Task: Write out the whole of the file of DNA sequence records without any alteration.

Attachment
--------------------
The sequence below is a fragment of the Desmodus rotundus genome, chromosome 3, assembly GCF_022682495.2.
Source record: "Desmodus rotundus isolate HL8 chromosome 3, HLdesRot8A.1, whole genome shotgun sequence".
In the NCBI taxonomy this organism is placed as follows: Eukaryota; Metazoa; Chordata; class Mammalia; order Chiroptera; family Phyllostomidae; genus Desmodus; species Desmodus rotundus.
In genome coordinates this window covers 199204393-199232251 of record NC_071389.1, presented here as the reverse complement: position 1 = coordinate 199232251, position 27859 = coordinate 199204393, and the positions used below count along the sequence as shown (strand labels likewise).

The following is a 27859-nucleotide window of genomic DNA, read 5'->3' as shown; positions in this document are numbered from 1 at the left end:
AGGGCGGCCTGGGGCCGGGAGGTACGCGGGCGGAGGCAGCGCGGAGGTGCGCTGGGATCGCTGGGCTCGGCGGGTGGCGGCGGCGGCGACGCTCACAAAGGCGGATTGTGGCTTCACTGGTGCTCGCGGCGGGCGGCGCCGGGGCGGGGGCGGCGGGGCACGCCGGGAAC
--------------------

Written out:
The sequence below is a fragment of the Desmodus rotundus genome, chromosome 3, assembly GCF_022682495.2.
Source record: "Desmodus rotundus isolate HL8 chromosome 3, HLdesRot8A.1, whole genome shotgun sequence".
In the NCBI taxonomy this organism is placed as follows: Eukaryota; Metazoa; Chordata; class Mammalia; order Chiroptera; family Phyllostomidae; genus Desmodus; species Desmodus rotundus.
In genome coordinates this window covers 199204393-199232251 of record NC_071389.1, presented here as the reverse complement: position 1 = coordinate 199232251, position 27859 = coordinate 199204393, and the positions used below count along the sequence as shown (strand labels likewise).

The following is a 27859-nucleotide window of genomic DNA, read 5'->3' as shown; positions in this document are numbered from 1 at the left end:
AGGGCGGCCTGGGGCCGGGAGGTACGCGGGCGGAGGCAGCGCGGAGGTGCGCTGGGATCGCTGGGCTCGGCGGGTGGCGGCGGCGGCGACGCTCACAAAGGCGGATTGTGGCTTCACTGGTGCTCGCGGCGGGCGGCGCCGGGGCGGGGGCGGCGGGGCACGCCGGGAAC